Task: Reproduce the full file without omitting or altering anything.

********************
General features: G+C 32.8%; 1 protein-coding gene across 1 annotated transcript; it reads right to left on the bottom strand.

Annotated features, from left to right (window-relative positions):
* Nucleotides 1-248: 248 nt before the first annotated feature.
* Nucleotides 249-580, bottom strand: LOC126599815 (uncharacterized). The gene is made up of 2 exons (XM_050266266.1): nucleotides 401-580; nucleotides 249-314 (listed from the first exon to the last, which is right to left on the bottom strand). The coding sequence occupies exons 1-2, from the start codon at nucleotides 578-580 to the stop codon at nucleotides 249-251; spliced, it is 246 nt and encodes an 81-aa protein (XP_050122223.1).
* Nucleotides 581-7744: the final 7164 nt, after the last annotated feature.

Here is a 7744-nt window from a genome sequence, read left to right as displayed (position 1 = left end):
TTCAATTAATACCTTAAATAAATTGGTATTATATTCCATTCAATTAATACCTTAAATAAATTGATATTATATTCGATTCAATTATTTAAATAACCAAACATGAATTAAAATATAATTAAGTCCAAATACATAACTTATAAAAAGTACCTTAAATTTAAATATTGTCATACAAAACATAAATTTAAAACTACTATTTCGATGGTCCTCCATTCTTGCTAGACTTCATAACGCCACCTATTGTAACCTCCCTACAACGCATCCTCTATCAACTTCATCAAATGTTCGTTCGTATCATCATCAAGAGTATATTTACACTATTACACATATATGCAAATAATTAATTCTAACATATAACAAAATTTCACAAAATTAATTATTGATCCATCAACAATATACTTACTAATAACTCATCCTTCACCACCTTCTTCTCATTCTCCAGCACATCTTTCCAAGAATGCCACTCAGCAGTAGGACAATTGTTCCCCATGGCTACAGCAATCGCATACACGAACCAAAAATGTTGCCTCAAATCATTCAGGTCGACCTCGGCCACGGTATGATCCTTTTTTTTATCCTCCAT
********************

General features: G+C 32.8%; 1 protein-coding gene across 1 annotated transcript; it reads right to left on the bottom strand.

Annotated features, from left to right (window-relative positions):
* Nucleotides 1-248: 248 nt before the first annotated feature.
* Nucleotides 249-580, bottom strand: LOC126599815 (uncharacterized). The gene is made up of 2 exons (XM_050266266.1): nucleotides 401-580; nucleotides 249-314 (listed from the first exon to the last, which is right to left on the bottom strand). The coding sequence occupies exons 1-2, from the start codon at nucleotides 578-580 to the stop codon at nucleotides 249-251; spliced, it is 246 nt and encodes an 81-aa protein (XP_050122223.1).
* Nucleotides 581-7744: the final 7164 nt, after the last annotated feature.

Here is a 7744-nt window from a genome sequence, read left to right as displayed (position 1 = left end):
TTCAATTAATACCTTAAATAAATTGGTATTATATTCCATTCAATTAATACCTTAAATAAATTGATATTATATTCGATTCAATTATTTAAATAACCAAACATGAATTAAAATATAATTAAGTCCAAATACATAACTTATAAAAAGTACCTTAAATTTAAATATTGTCATACAAAACATAAATTTAAAACTACTATTTCGATGGTCCTCCATTCTTGCTAGACTTCATAACGCCACCTATTGTAACCTCCCTACAACGCATCCTCTATCAACTTCATCAAATGTTCGTTCGTATCATCATCAAGAGTATATTTACACTATTACACATATATGCAAATAATTAATTCTAACATATAACAAAATTTCACAAAATTAATTATTGATCCATCAACAATATACTTACTAATAACTCATCCTTCACCACCTTCTTCTCATTCTCCAGCACATCTTTCCAAGAATGCCACTCAGCAGTAGGACAATTGTTCCCCATGGCTACAGCAATCGCATACACGAACCAAAAATGTTGCCTCAAATCATTCAGGTCGACCTCGGCCACGGTATGATCCTTTTTTTTATCCTCCAT